Planning Commission Deputy Chairman Montek Singh Ahluwalia met Prime Minister Manmohan Singh Sunday amid controversy over the panel’s affidavit in the Supreme Court defining poverty line cut-offs which have triggered strong opposition from food rights activists.
Ahluwalia is expected to clear the stance of planning commission on the issue at a press conference Monday.
Sources said Ahluwalia, who was on a visit abroad, met the prime minister for the first time since the controversy erupted after an affidavit filed by the panel in Supreme Court last month.
The affidavit said that poverty line for urban and rural areas could be provisionally placed at 965 per capita per month (about 32 per day) for urban areas and 781 per capita per month (about 26 per day) for rural areas.
Apart from food rights activists, opposition parties had also slammed the government over the affidavit.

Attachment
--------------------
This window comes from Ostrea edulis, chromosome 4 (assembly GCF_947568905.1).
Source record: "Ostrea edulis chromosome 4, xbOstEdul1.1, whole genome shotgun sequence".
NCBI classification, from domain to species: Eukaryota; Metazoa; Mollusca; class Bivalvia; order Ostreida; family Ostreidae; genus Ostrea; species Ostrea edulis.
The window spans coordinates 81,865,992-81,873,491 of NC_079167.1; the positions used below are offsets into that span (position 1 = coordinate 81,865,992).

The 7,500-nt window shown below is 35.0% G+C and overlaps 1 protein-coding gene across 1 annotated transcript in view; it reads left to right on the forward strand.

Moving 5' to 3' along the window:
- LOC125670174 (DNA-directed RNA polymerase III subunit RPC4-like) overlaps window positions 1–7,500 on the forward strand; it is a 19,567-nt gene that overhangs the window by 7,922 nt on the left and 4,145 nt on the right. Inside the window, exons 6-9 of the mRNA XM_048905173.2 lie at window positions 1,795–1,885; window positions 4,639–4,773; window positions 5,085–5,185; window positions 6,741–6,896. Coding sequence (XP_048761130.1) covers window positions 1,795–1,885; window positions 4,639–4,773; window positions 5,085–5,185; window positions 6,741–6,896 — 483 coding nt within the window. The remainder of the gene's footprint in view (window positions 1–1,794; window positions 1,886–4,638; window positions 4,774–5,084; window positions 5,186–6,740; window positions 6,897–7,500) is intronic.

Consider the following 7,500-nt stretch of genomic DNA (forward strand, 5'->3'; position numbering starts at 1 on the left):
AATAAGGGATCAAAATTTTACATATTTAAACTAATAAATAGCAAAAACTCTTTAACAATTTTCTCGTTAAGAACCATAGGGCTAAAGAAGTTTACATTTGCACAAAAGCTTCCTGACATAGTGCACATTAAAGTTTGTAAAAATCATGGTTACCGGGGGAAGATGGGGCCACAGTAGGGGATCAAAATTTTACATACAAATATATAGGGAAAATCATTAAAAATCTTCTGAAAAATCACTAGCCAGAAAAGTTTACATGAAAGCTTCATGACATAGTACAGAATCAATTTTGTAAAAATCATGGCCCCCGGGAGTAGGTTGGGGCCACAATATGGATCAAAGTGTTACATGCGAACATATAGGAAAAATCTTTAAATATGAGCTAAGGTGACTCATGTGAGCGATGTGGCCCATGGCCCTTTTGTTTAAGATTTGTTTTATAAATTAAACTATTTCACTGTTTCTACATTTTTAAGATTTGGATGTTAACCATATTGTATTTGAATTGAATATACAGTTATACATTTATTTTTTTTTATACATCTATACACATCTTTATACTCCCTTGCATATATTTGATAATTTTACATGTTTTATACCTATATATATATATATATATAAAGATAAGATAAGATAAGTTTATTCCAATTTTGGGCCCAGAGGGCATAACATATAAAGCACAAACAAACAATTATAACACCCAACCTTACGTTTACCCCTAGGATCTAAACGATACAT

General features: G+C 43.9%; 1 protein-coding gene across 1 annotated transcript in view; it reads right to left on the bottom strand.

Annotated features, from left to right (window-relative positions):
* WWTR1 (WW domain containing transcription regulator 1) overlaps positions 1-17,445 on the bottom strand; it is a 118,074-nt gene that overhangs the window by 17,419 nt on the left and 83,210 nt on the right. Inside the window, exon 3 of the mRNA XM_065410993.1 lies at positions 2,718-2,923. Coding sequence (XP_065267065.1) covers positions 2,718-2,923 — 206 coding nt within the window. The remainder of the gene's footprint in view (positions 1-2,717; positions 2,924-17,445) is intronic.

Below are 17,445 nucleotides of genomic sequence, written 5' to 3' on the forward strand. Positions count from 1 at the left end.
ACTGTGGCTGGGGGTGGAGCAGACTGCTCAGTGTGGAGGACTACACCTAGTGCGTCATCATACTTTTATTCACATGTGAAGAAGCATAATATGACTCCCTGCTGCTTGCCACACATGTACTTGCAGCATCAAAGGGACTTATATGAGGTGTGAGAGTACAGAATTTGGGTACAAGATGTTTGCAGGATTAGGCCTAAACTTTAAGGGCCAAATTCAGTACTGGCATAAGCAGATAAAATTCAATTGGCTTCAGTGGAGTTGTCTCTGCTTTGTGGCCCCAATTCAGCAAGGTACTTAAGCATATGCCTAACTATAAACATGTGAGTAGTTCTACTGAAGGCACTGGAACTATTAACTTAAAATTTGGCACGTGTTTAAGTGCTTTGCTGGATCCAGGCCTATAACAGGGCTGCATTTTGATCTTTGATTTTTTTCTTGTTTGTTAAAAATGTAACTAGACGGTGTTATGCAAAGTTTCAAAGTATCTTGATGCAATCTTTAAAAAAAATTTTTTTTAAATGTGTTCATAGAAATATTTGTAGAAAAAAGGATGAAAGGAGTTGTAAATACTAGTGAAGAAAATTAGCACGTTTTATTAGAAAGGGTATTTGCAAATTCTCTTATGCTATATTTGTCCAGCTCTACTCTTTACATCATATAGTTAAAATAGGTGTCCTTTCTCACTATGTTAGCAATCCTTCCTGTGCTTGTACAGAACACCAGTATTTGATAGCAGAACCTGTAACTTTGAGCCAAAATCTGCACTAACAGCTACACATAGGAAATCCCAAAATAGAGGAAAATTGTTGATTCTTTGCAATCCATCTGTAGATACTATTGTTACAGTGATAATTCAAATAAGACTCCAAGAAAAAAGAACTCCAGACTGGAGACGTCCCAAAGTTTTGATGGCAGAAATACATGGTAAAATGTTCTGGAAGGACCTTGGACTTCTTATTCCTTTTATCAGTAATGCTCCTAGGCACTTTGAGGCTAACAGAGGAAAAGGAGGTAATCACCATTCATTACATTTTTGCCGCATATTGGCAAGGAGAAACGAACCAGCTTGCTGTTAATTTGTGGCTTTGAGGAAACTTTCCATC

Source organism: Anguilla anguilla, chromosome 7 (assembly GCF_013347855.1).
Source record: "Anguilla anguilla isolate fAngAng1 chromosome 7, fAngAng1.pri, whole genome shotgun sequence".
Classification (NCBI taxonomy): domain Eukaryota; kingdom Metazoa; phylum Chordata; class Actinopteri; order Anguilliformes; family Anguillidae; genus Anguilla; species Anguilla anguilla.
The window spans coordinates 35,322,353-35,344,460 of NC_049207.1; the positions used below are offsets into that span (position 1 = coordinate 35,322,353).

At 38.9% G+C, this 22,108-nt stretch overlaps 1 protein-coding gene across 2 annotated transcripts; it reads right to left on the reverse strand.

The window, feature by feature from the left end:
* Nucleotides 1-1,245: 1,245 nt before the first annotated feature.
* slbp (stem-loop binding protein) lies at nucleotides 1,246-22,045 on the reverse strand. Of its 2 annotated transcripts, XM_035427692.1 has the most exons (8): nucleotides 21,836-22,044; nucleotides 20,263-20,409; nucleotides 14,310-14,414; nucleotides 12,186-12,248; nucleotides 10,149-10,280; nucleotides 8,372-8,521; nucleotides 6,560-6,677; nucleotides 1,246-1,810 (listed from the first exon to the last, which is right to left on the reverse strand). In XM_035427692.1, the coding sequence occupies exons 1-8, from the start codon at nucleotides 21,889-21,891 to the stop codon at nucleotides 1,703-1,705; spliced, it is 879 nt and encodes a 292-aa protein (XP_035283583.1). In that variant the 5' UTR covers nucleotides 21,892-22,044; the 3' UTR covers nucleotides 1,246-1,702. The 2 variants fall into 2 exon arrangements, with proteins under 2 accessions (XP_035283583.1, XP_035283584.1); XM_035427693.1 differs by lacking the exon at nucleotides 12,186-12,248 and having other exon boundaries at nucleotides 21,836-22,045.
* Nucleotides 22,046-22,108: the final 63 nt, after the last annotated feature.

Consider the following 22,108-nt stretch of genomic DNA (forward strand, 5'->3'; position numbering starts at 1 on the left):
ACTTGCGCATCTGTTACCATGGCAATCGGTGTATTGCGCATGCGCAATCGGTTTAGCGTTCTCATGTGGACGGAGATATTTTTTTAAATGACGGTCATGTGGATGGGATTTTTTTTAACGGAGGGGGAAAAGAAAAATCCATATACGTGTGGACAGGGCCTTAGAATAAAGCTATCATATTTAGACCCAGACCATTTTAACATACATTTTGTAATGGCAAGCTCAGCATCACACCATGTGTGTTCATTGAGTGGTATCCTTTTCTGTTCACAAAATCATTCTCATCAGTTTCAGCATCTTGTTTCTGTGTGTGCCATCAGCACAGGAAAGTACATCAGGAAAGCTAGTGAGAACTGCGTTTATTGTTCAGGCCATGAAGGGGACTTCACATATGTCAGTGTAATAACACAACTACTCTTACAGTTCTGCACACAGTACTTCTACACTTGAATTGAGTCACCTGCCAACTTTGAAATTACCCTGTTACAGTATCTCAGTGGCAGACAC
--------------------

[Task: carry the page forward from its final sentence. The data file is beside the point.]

The number of poor entitled to below poverty line (BPL) benefits, as per the affidavit, has been estimated at 40.74 crore.
Congress general secretary Rahul Gandhi is also learnt to have expressed his concern over the poverty line cut offs.
Information and Broadcasting Minister Ambika Soni admitted Saturday that there was concern among people on the issue.
She said the figures could undergo a change. “There is a certain disquiet in the civil society and some sections. They believe the statistics are perhaps somewhat removed from reality,” she said.
Rural Development Minister Jairam Ramesh had sent a missive to the panel on the issue.
Saxena said that only dogs and animals can live at 32 a day and said that people spending that kind of amount were poorest of the poor.
Following the uproar, Ahluwalia said that the affidavit was “factually correct” and it was not a new policy decision but simply a factual explanation given to the apex court on how poverty lines were calculated based on Suresh Tendulkar report.
- J&K villager sends Rs26 to Manmohan, Montek (ktrmurali.wordpress.com)
- Anger rises in India over redrawn poverty line (cnn.com)
- Politics Journal: Can India Defend its Poverty Line? (blogs.wsj.com)